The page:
The platform should be making more than Facebook--for now

That Facebook's third-party developer platform reportedly outstrips the social network in revenue shouldn't be a surprise; Facebook hasn't yet put a monetizing strategy in place.

Caroline McCarthy Former Staff writer, CNET News
Caroline McCarthy, a CNET News staff writer, is a downtown Manhattanite happily addicted to social-media tools and restaurant blogs. Her pre-CNET resume includes interning at an IT security firm and brewing cappuccinos.
Caroline McCarthy
3 min read

You'd think, based on what the blogosphere is saying about dual sets of numbers in Advertising Age and VentureBeat, that Facebook has a new reason to freak out about revenues. Namely, signs point to the fact that the third-party developer platform that Facebook launched two years ago now collectively makes more money than the social network itself.

Well, of course it does.

From some of the headlines, you'd think that it were some sort of Silicon Valley equivalent of humans creating robots that eventually outstrip them in intelligence. While it's sort of amusing to think about Facebook CEO Mark Zuckerberg battling evil robots (cue up some Flaming Lips here), this actually should be a pretty unsurprising conclusion. Estimates indicate that the platform applications put together may make as much as $500 million in 2009, with the advertising-based Facebook pulling in $350 million to $500 million depending on who you ask. (It's a private company. They're allowed to answer that question with nothing more than sneaky smiles.)

Let's look at the latest (vague) figures. When Facebook announced the debut of its long-awaited "verified apps" program last week, the company said there are now more than 52,000 applications on the third-party developer platform--and counting. That's a lot. In other words, if the Facebook platform were a standalone business, I should certainly hope it would rake in a significant amount of money.

Granted, we'd have to crunch a lot of numbers and deal with a lot of variables in order to figure out the exact operating expenses and headcount of the platform. Some applications are created by lone developers living rent-free in a basement, whereas others are created by app development companies that employ dozens of people and pay hefty amounts of cash for office space in those trendy post-industrial lofts in dot-com-friendly neighborhoods.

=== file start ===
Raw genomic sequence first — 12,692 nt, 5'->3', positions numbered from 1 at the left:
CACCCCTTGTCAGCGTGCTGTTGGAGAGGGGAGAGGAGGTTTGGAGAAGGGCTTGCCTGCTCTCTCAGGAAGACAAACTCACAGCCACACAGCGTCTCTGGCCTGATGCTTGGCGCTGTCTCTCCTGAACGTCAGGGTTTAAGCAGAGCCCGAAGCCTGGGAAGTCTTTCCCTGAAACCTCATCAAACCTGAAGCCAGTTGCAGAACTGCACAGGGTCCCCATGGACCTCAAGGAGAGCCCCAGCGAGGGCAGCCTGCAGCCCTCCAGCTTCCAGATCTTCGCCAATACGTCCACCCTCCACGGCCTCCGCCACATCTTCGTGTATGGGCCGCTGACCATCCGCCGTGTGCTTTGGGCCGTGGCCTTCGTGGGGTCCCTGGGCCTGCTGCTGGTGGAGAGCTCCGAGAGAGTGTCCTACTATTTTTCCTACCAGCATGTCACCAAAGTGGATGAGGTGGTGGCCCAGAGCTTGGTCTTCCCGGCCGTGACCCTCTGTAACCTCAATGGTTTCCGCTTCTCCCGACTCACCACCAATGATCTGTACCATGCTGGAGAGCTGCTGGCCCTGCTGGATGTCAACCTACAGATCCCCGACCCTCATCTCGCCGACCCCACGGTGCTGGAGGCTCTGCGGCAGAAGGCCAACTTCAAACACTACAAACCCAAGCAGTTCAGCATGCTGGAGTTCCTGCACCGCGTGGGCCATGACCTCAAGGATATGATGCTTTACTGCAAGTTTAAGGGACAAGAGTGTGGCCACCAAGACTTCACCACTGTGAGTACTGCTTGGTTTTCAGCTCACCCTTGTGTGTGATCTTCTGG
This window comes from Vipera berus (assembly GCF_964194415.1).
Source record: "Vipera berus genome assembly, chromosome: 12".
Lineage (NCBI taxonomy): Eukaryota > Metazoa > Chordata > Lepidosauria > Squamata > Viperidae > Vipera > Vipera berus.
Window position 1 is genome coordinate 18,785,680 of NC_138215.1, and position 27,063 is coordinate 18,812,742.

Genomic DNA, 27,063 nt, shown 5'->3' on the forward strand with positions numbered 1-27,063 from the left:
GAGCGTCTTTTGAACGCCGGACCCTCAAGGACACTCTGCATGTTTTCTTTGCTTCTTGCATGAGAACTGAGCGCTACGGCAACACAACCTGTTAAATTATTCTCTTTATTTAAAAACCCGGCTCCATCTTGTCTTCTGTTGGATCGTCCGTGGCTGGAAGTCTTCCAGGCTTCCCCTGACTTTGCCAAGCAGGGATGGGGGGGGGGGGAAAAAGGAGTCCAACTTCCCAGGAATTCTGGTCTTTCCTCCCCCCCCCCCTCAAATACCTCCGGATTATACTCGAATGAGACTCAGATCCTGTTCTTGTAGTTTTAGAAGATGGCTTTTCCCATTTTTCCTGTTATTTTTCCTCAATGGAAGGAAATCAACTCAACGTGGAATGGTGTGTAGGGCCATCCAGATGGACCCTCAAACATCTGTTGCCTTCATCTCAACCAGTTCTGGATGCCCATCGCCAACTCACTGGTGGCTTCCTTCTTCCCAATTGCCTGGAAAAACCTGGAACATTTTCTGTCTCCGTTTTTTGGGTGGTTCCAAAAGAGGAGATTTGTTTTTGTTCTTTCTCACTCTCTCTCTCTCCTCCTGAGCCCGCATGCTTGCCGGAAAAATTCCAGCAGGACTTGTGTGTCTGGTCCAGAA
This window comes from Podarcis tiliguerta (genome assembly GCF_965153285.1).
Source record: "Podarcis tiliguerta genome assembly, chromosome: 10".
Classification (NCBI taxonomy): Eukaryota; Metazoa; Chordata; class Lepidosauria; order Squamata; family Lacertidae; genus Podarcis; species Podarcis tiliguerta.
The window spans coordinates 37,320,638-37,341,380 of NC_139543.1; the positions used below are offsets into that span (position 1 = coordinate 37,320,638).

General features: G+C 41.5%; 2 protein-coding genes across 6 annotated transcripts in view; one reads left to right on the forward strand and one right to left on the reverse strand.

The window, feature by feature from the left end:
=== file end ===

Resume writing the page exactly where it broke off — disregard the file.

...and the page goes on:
It gets more complicated. Some apps are the Facebook-inhabiting arms of much bigger social media companies, or are branded advertising or marketing campaigns on behalf of corporations that otherwise have zilch to do with tech. Then there are the development firms, consultants, agencies, and countless investors who also have a stake in it. Facebook itself, last time we checked, still had fewer than 1,000 full-time employees.

Conclusion: I don't know how many people and companies can claim to be on the Facebook platform's payroll, but it's a lot. And considering the platform as a whole has been much more adventurous with revenue strategies than Facebook itself has, I should certainly hope it's been raking in the cash for some time now.

So then there's the assertion brought up by AdAge's Michael Learmonth, that Facebook is pretty much sitting on a goldmine here. Which brings back the evil-robot thinking. Once again, Facebook is dealing with a massive and extremely diverse set of individuals and companies here. Social games manufacturer Zynga may be rolling in cash, but there are loads of other apps on the platform that don't make a cent. Has Facebook let the platform get too big and too amorphous for it to wrangle decent revenues out of it? ("I'm sorry, Mark. I'm afraid I can't do that.")

Which is why there are two things to watch here. One is the rollout of Verified Apps, which may have some unannounced or even under-the-table benefits that Facebook hasn't hinted at yet. Facebook's key terms for Verified Apps acceptance are "trustworthy" and "meaningful." But I wouldn't be at all surprised if "can make money, and can help us do so, too" is an unspoken criterion. Verified Apps will give Facebook the opportunity to work closely with a much more uniform and manageable set of developers and companies who have already shown a decent degree of loyalty to the social network.

Second, there's Facebook's finally-coming-soon (or is it?) Holy Grail of revenues, which is either a virtual currency system for developers or a PayPal-like transaction platform, or maybe a bit of both. The latest signs indicate that Facebook will be expanding the "credits" system it uses for its in-house Gifts application to select developers. Beyond that, it's not clear how it will expand.

With both a potential monetization strategy in place, and a policy (Verified Apps) to keep it from turning into a free-for-all that could start eating up cash rather than pulling it in, Facebook is all set. Or, if you prefer the hyped-up version, it almost has the arsenal in place to take on those evil robots.